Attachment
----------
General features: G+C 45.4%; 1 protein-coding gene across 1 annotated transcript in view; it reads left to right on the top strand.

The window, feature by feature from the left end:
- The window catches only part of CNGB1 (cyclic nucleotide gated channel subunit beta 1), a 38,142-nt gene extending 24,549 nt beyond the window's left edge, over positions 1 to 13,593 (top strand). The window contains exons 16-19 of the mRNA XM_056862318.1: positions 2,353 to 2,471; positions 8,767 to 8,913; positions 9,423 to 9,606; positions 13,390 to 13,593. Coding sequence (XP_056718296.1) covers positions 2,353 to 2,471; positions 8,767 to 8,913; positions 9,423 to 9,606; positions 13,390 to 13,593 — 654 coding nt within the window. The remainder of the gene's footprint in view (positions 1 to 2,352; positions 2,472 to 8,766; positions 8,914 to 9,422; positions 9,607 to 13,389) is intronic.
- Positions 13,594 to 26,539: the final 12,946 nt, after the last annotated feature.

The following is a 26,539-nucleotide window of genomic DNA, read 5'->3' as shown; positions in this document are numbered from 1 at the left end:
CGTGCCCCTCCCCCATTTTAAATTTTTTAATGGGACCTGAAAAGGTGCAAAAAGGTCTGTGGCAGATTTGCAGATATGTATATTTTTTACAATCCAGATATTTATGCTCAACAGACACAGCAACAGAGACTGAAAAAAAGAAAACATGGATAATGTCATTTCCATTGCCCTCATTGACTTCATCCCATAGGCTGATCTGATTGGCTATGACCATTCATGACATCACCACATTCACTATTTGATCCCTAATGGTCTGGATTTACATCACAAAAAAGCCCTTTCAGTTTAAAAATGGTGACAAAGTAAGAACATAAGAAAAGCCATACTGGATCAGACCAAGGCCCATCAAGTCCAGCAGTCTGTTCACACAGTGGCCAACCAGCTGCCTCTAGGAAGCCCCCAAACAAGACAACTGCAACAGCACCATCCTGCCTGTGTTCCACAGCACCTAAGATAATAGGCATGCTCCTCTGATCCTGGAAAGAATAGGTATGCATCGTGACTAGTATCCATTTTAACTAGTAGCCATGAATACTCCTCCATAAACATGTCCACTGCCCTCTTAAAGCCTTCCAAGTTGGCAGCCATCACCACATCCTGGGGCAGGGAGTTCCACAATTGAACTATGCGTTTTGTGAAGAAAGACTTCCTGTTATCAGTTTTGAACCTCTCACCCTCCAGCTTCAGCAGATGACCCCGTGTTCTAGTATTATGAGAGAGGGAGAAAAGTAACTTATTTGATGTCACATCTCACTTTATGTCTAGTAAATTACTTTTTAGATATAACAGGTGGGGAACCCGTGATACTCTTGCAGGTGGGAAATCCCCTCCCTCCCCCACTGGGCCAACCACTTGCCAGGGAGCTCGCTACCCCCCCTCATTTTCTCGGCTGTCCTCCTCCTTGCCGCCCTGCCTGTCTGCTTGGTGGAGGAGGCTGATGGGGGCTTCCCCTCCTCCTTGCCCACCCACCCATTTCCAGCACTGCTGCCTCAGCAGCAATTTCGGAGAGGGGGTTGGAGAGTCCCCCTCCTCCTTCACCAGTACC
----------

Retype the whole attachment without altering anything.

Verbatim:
General features: G+C 45.4%; 1 protein-coding gene across 1 annotated transcript in view; it reads left to right on the top strand.

The window, feature by feature from the left end:
- The window catches only part of CNGB1 (cyclic nucleotide gated channel subunit beta 1), a 38,142-nt gene extending 24,549 nt beyond the window's left edge, over positions 1 to 13,593 (top strand). The window contains exons 16-19 of the mRNA XM_056862318.1: positions 2,353 to 2,471; positions 8,767 to 8,913; positions 9,423 to 9,606; positions 13,390 to 13,593. Coding sequence (XP_056718296.1) covers positions 2,353 to 2,471; positions 8,767 to 8,913; positions 9,423 to 9,606; positions 13,390 to 13,593 — 654 coding nt within the window. The remainder of the gene's footprint in view (positions 1 to 2,352; positions 2,472 to 8,766; positions 8,914 to 9,422; positions 9,607 to 13,389) is intronic.
- Positions 13,594 to 26,539: the final 12,946 nt, after the last annotated feature.

The following is a 26,539-nucleotide window of genomic DNA, read 5'->3' as shown; positions in this document are numbered from 1 at the left end:
CGTGCCCCTCCCCCATTTTAAATTTTTTAATGGGACCTGAAAAGGTGCAAAAAGGTCTGTGGCAGATTTGCAGATATGTATATTTTTTACAATCCAGATATTTATGCTCAACAGACACAGCAACAGAGACTGAAAAAAAGAAAACATGGATAATGTCATTTCCATTGCCCTCATTGACTTCATCCCATAGGCTGATCTGATTGGCTATGACCATTCATGACATCACCACATTCACTATTTGATCCCTAATGGTCTGGATTTACATCACAAAAAAGCCCTTTCAGTTTAAAAATGGTGACAAAGTAAGAACATAAGAAAAGCCATACTGGATCAGACCAAGGCCCATCAAGTCCAGCAGTCTGTTCACACAGTGGCCAACCAGCTGCCTCTAGGAAGCCCCCAAACAAGACAACTGCAACAGCACCATCCTGCCTGTGTTCCACAGCACCTAAGATAATAGGCATGCTCCTCTGATCCTGGAAAGAATAGGTATGCATCGTGACTAGTATCCATTTTAACTAGTAGCCATGAATACTCCTCCATAAACATGTCCACTGCCCTCTTAAAGCCTTCCAAGTTGGCAGCCATCACCACATCCTGGGGCAGGGAGTTCCACAATTGAACTATGCGTTTTGTGAAGAAAGACTTCCTGTTATCAGTTTTGAACCTCTCACCCTCCAGCTTCAGCAGATGACCCCGTGTTCTAGTATTATGAGAGAGGGAGAAAAGTAACTTATTTGATGTCACATCTCACTTTATGTCTAGTAAATTACTTTTTAGATATAACAGGTGGGGAACCCGTGATACTCTTGCAGGTGGGAAATCCCCTCCCTCCCCCACTGGGCCAACCACTTGCCAGGGAGCTCGCTACCCCCCCTCATTTTCTCGGCTGTCCTCCTCCTTGCCGCCCTGCCTGTCTGCTTGGTGGAGGAGGCTGATGGGGGCTTCCCCTCCTCCTTGCCCACCCACCCATTTCCAGCACTGCTGCCTCAGCAGCAATTTCGGAGAGGGGGTTGGAGAGTCCCCCTCCTCCTTCACCAGTACC